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Perl 5 has a module on CPAN named Text::Unidecode that transliterates Unicode into ASCII. So, for instance, if you hand it the string "“北亰 — it’s the best”" it hands back the string "\"Bei Jing -- it's the best\"". A quick search for Java libraries to do the same thing only turned up code that would strip Unicode characters or turn accented characters into non-accented characters.

Does anyone know of a Java library that produces similar output to Text::Unidecode?

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Just be aware that the implemented algorithm is so over-simplified, that I can't honestly imagine any reasonable use of this "transliteration" library. To transliterate text using non-latin characters to latin characters, you need at least to know the source and target languages, potentially which transliteration system to use and in some cases even implicit context knowledge, making an automated translation nearly impossible. –  jarnbjo Jul 2 '13 at 15:51
    
To whoever voted to close this question for allegedly asking to “recommend a tool, library or favorite off-site resource”: This question does not incite opinionated debate. It asks whether a similar library exists (fact-based), not what the best/favourite library would be (opinion-based). This question should remain open so that alternative libraries can be provided as answers. –  amon Jul 2 '13 at 16:28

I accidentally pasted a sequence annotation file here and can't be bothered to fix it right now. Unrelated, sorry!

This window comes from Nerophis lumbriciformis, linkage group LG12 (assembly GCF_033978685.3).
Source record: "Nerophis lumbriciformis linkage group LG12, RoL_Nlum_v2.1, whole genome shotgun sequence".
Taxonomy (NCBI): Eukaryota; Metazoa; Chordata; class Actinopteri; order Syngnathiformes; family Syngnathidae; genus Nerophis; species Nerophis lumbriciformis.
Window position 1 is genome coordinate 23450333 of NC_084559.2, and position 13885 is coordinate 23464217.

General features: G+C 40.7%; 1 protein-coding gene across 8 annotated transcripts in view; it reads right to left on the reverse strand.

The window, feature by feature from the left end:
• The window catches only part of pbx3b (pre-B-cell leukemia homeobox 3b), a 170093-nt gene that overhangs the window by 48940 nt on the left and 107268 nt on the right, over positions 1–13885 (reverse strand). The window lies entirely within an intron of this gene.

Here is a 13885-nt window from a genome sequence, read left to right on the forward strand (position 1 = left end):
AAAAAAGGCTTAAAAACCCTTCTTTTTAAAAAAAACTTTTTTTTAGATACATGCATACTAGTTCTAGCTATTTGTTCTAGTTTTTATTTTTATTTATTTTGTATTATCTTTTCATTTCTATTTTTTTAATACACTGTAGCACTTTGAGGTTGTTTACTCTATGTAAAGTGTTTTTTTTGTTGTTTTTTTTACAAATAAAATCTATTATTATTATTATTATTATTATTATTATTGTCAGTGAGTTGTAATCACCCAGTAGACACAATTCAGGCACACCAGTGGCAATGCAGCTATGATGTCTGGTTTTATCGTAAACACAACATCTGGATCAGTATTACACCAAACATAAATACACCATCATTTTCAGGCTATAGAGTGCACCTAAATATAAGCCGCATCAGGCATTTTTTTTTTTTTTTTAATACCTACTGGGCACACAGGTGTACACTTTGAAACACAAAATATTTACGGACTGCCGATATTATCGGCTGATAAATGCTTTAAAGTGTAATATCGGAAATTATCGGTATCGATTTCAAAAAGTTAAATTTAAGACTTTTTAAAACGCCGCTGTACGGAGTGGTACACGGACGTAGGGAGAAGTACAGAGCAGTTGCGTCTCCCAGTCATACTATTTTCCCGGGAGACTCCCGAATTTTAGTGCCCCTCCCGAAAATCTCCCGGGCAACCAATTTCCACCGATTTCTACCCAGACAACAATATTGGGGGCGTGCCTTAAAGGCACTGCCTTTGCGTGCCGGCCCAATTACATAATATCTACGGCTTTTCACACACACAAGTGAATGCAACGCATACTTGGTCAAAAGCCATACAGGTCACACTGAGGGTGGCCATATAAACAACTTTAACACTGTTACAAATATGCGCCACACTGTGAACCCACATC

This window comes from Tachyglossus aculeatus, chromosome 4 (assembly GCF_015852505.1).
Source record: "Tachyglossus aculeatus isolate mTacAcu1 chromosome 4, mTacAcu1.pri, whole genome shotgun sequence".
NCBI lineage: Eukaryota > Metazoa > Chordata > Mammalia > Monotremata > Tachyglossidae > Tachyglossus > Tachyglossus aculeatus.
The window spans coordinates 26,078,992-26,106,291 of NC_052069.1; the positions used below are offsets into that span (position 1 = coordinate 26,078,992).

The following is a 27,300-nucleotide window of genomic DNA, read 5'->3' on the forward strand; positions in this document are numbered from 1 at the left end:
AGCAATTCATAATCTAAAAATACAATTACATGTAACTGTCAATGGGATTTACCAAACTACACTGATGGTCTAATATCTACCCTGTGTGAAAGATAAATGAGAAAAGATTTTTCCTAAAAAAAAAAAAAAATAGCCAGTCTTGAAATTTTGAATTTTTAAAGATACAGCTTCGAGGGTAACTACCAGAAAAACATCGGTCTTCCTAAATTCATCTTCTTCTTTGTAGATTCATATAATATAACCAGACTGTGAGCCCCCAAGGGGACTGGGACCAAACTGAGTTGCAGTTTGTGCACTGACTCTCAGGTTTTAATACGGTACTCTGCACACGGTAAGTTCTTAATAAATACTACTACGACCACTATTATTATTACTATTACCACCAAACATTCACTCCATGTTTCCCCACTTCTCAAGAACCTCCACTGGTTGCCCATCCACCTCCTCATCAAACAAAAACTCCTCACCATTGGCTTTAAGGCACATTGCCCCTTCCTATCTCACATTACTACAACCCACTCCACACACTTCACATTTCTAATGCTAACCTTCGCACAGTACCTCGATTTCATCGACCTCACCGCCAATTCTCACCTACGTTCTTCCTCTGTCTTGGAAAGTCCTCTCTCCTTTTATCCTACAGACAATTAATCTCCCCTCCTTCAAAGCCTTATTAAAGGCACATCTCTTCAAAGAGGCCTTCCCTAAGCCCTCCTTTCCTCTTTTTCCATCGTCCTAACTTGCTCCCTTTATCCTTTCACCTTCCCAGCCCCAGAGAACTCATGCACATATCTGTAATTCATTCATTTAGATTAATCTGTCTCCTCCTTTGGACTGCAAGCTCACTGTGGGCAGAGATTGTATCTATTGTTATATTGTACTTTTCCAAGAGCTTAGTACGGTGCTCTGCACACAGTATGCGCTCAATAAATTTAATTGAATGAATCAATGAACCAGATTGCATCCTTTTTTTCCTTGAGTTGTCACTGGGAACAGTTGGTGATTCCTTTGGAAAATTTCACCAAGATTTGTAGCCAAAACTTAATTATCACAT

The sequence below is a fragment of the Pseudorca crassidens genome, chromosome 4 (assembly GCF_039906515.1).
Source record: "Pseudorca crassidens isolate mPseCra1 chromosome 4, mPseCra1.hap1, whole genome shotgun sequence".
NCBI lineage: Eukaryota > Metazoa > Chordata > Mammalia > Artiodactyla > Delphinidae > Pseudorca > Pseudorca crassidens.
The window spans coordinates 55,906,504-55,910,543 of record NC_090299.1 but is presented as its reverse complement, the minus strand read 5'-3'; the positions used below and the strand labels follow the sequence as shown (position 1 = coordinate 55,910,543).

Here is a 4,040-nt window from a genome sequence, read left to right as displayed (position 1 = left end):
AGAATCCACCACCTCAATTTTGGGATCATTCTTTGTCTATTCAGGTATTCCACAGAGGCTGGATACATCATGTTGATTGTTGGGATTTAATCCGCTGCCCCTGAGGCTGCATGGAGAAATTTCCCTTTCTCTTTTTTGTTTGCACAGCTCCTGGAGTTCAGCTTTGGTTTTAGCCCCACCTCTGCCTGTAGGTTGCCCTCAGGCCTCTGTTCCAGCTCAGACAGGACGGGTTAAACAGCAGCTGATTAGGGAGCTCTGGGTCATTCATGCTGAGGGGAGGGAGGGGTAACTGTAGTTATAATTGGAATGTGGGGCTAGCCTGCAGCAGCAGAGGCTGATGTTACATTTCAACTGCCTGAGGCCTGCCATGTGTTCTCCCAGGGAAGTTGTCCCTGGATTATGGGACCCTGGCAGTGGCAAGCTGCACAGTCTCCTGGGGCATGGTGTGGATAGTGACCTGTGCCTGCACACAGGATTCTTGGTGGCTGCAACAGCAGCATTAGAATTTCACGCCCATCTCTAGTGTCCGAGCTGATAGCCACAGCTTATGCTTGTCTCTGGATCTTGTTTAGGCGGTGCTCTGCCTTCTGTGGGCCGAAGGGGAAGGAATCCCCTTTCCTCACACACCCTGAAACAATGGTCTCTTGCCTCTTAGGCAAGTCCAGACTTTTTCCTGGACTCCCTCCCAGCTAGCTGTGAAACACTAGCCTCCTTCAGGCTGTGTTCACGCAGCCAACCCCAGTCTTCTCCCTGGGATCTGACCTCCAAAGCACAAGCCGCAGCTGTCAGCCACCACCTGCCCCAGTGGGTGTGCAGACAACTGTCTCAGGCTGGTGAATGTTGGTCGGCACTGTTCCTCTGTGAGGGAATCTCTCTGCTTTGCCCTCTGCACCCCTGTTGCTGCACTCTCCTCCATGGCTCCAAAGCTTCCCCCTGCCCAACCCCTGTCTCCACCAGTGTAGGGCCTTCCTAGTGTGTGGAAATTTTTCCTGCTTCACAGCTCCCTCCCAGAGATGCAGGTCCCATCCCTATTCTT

@jarnbjo A message is being corrupted when transferring between two databases. The corruption only occurs to non-ASCII characters. While a fix for the corruption is being investigated, it is desirable for the messages to be readable. The language is nearly 100% English (maybe a little Spanish) and we are mostly dealing with problems with em dashes, curly quotes, and the like, but I wanted a more complete stopgap solution that didn't just strip out the offending characters. –  Chas. Owens Jul 3 '13 at 16:26
    
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up vote 1 down vote accepted

A quick Google says: http://junidecode.sourceforge.net/ - but looks like it hasn't been updated for a while.

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Given that the Perl 5 version hasn't changed since 2001, I doubt it would need updates once it was working. –  Chas. Owens Jul 2 '13 at 15:41
    
Not sure about that. Java's Unicode support has gone through quite a few revisions in the last few years - I doubt a library for 2010 is capable of supporting everything the modern platform is, and my understanding is that this is a non-trivial problem. –  kittylyst Jul 2 '13 at 18:50
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